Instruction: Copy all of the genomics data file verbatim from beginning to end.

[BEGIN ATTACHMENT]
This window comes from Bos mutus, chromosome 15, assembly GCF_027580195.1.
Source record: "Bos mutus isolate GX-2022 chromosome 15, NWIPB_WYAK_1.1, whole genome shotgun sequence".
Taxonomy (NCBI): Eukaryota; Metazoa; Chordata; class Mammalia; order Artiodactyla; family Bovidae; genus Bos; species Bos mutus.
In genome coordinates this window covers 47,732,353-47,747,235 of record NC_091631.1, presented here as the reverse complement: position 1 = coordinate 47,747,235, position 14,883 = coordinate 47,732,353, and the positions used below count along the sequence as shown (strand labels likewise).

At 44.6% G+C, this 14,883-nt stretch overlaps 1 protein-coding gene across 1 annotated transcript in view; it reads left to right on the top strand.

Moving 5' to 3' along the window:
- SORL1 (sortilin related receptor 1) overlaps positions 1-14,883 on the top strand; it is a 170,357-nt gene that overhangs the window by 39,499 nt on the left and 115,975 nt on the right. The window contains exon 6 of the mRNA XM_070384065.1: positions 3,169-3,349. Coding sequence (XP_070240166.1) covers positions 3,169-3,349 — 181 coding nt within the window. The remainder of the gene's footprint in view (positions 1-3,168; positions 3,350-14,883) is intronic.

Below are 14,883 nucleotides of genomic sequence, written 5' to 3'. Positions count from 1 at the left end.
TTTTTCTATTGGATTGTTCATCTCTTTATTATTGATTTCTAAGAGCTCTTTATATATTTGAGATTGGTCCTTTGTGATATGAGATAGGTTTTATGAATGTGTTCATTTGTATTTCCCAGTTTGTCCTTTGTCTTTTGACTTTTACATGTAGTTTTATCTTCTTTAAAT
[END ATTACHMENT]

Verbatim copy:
This window comes from Bos mutus, chromosome 15, assembly GCF_027580195.1.
Source record: "Bos mutus isolate GX-2022 chromosome 15, NWIPB_WYAK_1.1, whole genome shotgun sequence".
Taxonomy (NCBI): Eukaryota; Metazoa; Chordata; class Mammalia; order Artiodactyla; family Bovidae; genus Bos; species Bos mutus.
In genome coordinates this window covers 47,732,353-47,747,235 of record NC_091631.1, presented here as the reverse complement: position 1 = coordinate 47,747,235, position 14,883 = coordinate 47,732,353, and the positions used below count along the sequence as shown (strand labels likewise).

At 44.6% G+C, this 14,883-nt stretch overlaps 1 protein-coding gene across 1 annotated transcript in view; it reads left to right on the top strand.

Moving 5' to 3' along the window:
- SORL1 (sortilin related receptor 1) overlaps positions 1-14,883 on the top strand; it is a 170,357-nt gene that overhangs the window by 39,499 nt on the left and 115,975 nt on the right. The window contains exon 6 of the mRNA XM_070384065.1: positions 3,169-3,349. Coding sequence (XP_070240166.1) covers positions 3,169-3,349 — 181 coding nt within the window. The remainder of the gene's footprint in view (positions 1-3,168; positions 3,350-14,883) is intronic.

Below are 14,883 nucleotides of genomic sequence, written 5' to 3'. Positions count from 1 at the left end.
TTTTTCTATTGGATTGTTCATCTCTTTATTATTGATTTCTAAGAGCTCTTTATATATTTGAGATTGGTCCTTTGTGATATGAGATAGGTTTTATGAATGTGTTCATTTGTATTTCCCAGTTTGTCCTTTGTCTTTTGACTTTTACATGTAGTTTTATCTTCTTTAAAT